Watch the effects of extreme heat and cold on EpiPens: please see Allergy Superheroes post, Epinephrine Abuse Experiments – it is very enlightening.

 

Discoloration

Many who carry EAIs point to the color of their epinephrine (shown in a little window on EpiPen brand EAIs) as a way to judge if it’s still potent or viable.  According to manufacturers and pharmaceutical companies, this method isn’t a sure bet.  If your epinephrine is discolored or cloudy, then it is no longer good.  However, if it appears clear, this does not necessarily mean it hasn’t degraded or otherwise expired.

Words to Carry By?

Don’t judge an auto-injector by it’s [lack of] color.  The best way to ensure your epinephrine auto-injector will work properly and at full strength is to keep it as close to room temperature as you can and within its expiration date if possible.

 

Do your best and get out there and enjoy the weather whatever it is!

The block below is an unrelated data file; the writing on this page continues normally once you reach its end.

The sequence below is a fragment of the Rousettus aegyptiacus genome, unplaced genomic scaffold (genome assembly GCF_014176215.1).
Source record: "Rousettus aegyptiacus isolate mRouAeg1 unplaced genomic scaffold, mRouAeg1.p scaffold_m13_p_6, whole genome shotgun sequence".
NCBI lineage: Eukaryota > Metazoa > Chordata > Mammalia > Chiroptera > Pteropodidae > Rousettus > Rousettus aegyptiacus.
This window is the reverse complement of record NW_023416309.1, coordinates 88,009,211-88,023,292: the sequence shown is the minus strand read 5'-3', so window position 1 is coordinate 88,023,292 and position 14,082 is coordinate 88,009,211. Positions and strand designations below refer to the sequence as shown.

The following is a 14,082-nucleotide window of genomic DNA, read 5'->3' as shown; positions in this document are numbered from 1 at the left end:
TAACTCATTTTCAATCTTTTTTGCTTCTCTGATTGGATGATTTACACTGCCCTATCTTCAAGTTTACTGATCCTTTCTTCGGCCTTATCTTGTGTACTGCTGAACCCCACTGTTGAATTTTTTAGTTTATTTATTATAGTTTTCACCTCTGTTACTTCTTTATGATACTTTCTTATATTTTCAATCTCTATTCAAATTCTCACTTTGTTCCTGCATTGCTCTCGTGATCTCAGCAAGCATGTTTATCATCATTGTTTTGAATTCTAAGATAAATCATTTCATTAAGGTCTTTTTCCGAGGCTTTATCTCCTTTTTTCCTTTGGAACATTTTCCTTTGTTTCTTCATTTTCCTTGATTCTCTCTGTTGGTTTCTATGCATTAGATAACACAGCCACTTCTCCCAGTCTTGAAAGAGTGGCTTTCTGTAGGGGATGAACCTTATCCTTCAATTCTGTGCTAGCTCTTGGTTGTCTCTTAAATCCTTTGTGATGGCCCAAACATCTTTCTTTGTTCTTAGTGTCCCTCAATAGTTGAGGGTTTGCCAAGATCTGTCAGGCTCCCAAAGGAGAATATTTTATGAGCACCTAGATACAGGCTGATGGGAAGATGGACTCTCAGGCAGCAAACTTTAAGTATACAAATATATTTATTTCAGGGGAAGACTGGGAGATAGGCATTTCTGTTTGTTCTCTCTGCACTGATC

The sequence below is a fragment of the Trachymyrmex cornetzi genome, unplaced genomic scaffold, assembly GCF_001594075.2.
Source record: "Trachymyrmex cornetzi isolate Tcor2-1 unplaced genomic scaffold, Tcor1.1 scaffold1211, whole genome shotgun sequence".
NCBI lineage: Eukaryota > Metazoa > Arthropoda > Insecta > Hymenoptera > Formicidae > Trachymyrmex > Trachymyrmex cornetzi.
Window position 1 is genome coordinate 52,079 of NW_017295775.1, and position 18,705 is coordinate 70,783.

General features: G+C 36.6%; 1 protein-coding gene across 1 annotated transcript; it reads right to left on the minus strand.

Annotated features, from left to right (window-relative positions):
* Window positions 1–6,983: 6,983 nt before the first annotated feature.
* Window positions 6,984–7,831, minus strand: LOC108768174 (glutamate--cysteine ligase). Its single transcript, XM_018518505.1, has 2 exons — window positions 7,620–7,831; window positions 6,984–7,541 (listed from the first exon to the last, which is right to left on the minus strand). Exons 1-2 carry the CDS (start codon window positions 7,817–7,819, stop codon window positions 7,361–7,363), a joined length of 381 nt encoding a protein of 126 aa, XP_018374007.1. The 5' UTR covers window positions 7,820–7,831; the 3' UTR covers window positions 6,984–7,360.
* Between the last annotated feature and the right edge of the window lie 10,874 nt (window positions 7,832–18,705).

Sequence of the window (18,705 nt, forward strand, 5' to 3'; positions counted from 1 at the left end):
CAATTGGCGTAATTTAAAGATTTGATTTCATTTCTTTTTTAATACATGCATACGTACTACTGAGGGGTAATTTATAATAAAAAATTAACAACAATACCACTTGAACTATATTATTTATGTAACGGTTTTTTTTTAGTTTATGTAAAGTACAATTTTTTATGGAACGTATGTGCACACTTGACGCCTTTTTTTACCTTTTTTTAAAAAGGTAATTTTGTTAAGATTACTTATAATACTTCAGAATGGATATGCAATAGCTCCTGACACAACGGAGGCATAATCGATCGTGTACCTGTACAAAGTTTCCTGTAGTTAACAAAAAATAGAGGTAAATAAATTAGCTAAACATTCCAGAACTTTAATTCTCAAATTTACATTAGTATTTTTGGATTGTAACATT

Join the Food Allergy Fighters – Race for Every Child June 3, 2019

 

**Registration is FREE until Wednesday, June 5th!**

 

Come join us!  All are welcome to join the team, The Food Allergy Fighters, for this year’s Race for Every Child.  The Race for Every Child 5K will be held on October 19, 2019 beginning at Freedom Plaza in Washington, D.C.  You can participate in person or virtually, as a walker or a runner, individually or with the whole family.  Children ages 3 to 10 can also participate in the 100 yard Kids’ Dash.

 

When you support the Food Allergy Fighters, you are making a difference for all food allergy patients – here and around the world. Our team will specifically raise funds to advance food allergy research.

 

Children’s National Medical Center in Washington, D.C. is on the forefront of both clinical medical as well as psychological research as it pertains to food allergies.  They run an exemplary program that is always evolving for the better.

 

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Every dollar raised through the Race for Every Child enables Children’s National to advance pediatric health and provide world-class care to every child, regardless of illness, injury or ability to pay.

 

Please join us – register here!

 

Once you register, please create a profile and share with friends and family – all are welcome!

 

Thank you for your participation and we look forward to seeing you at this meaningful, family-friendly event this fall!

 

 

 

 

 

 

Food Allergy Advocacy – A Day on Capitol Hill May 16, 2019